Burkhart also pointed out that the network should be slowly deployed from building to building, and “tested, tested, tested” through a third-party VoIP service provider who can come in and make certain that the network has been properly configured by the core district support staff. He said the district should go ahead and pay the extra money to make certain that the provider will not be “priced out of business in two years by taking low-ball contracts with school districts.” Burkhart also said that it is best to use a single hardware vendor for the total solution, because “Cisco stuff works best with other Cisco stuff.”

Highlights on the exhibit floor included:

Dell Computers Inc., PC hardware solutions provider, was promoting its next generation of Dell Intelligent Classrooms–computers, technology devices, content and professional development that transform classrooms into integrated teaching and learning environments–in two curriculum-specific modules: math and science, and English, foreign language, and social sciences.

NetSupport, Inc., a network and attached hardware services and support provider, highlighted the benefits of its desktop management suite for schools. NetSupport says its software helps schools better manage and support computers on campus from the network level to the computer lab. Those include NetSupport School, a software-only classroom instruction, monitoring, and testing tool that the company says enables instructors to train students in the computer lab; and NetSupport DNA, an all-in-one IT asset management tool that NetSupport says offers hardware and software inventory, software distribution, application and web metering, query-based reporting, a help desk component and remote control functionality.

Atomic Learning has expanded its resource library with an offering dubbed Lesson Accelerators. Lesson Accelerators uses the Atomic Learning’s show-and-tell tutorial approach with project-based media lesson plans that are goal and objective driven. Each Lesson Accelerator provides descriptive information about a project, step-by-step tutorial movies using a specific software application, and a project activity guide. Projects can be extended or adapted based on the needs of the classroom. Lesson Accelerators have been incorporated into the curriculum resources section of the Atomic Learning product and are available to all Atomic Learning subscribers. Atomic Learning provides web-based software training for popular applications, plus other specialized software programs. The training is delivered through short movies that provide on-demand answers to questions.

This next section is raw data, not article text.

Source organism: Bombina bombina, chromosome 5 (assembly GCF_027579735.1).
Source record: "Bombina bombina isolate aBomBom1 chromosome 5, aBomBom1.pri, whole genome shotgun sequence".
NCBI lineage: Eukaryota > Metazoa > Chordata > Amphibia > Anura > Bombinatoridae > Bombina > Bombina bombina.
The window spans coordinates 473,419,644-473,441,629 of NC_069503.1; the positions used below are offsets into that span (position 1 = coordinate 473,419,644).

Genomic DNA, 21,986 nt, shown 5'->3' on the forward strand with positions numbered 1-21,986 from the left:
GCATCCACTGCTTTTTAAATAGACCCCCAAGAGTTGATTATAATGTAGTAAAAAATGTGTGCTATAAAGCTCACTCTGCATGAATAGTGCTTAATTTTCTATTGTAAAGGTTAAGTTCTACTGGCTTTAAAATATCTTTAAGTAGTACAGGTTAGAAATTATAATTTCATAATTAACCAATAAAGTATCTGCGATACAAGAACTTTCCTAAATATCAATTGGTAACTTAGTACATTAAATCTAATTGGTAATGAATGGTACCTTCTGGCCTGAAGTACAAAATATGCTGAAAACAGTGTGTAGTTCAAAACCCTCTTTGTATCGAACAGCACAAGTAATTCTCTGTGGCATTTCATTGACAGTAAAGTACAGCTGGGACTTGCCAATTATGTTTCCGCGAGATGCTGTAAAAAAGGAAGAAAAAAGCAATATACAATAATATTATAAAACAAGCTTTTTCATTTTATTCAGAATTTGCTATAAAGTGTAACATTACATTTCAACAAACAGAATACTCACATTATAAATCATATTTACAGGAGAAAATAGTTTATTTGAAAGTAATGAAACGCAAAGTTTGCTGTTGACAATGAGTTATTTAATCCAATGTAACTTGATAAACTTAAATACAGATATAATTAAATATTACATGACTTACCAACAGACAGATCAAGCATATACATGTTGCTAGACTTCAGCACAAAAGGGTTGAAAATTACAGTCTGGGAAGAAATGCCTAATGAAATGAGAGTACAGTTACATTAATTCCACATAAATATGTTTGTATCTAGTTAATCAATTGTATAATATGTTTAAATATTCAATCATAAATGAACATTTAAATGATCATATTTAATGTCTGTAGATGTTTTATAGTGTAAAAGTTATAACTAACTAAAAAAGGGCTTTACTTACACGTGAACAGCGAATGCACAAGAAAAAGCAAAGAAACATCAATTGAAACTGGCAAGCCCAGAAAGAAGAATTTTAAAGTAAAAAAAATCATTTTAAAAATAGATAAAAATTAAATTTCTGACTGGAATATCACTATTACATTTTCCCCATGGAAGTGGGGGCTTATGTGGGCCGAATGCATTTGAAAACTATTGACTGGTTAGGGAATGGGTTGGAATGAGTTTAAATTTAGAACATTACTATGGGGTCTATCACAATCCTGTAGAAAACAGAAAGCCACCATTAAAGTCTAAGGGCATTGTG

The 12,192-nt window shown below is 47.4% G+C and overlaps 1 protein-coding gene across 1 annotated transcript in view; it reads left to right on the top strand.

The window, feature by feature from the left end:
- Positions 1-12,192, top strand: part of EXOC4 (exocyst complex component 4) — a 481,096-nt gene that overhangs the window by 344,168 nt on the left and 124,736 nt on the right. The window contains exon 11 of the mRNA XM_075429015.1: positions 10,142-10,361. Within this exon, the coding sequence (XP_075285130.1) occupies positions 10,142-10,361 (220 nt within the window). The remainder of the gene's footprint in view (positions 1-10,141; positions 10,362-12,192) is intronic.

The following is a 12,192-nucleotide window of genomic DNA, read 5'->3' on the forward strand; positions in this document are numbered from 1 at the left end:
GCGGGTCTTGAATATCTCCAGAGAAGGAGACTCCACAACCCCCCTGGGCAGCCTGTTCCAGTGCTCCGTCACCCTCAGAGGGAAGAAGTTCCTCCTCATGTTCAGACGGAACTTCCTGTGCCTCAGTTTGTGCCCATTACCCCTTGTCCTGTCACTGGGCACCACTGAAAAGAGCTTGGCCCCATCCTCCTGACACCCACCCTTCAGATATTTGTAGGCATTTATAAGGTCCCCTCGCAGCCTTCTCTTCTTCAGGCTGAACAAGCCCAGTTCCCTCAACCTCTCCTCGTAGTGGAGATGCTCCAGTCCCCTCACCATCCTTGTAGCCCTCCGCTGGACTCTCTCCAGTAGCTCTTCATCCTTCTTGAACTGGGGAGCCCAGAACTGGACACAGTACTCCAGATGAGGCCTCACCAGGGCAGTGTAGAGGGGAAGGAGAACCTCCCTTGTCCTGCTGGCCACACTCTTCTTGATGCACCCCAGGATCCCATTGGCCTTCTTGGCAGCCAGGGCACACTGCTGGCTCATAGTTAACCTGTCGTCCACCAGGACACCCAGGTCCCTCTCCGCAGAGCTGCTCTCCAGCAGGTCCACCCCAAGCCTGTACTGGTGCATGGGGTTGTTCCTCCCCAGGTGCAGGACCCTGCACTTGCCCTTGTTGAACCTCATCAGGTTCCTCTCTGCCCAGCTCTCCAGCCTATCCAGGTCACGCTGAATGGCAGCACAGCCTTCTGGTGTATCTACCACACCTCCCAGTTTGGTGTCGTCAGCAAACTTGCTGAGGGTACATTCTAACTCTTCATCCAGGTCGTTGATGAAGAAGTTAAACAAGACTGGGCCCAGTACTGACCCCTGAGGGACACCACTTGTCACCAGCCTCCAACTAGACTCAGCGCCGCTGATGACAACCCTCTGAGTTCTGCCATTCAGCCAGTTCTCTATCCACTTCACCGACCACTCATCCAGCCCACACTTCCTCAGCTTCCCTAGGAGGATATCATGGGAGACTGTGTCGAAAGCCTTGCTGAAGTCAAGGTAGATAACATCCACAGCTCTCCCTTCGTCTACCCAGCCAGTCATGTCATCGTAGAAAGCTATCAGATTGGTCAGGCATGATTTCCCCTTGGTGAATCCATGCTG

GeeGuides, a company founded to help children gain a deeper understanding of and appreciation for art, offers animated, interactive programs that are web-based and can run on desktop or handheld computers. The curriculum’s goal is to give children the tools needed to understand, interpret, and create art. Animated lessons, followed by interactive exercises to help strengthen retention and understanding of the concepts presented, help reinforce that goal. The curriculum comprises three components: sayART, seeART, and doART. In sayART, children are introduced to fundamental art principles. They explore the meaning and interpretation of specific artworks in seeART, and in doART they develop visual self-expression and put into practice the concepts they have learned so far.